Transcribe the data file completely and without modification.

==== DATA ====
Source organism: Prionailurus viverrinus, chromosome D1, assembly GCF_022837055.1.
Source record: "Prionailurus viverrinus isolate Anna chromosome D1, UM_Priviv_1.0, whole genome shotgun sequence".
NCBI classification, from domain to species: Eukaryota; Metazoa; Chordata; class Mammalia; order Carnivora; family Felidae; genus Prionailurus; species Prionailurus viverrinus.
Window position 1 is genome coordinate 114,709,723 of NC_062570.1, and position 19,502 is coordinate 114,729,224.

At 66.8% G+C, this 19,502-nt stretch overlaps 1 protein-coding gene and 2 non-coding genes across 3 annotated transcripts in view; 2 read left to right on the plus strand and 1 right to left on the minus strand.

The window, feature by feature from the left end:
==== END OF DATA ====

Source organism: Prionailurus viverrinus, chromosome D1, assembly GCF_022837055.1.
Source record: "Prionailurus viverrinus isolate Anna chromosome D1, UM_Priviv_1.0, whole genome shotgun sequence".
NCBI classification, from domain to species: Eukaryota; Metazoa; Chordata; class Mammalia; order Carnivora; family Felidae; genus Prionailurus; species Prionailurus viverrinus.
Window position 1 is genome coordinate 114,709,723 of NC_062570.1, and position 19,502 is coordinate 114,729,224.

At 66.8% G+C, this 19,502-nt stretch overlaps 1 protein-coding gene and 2 non-coding genes across 3 annotated transcripts in view; 2 read left to right on the plus strand and 1 right to left on the minus strand.

The window, feature by feature from the left end: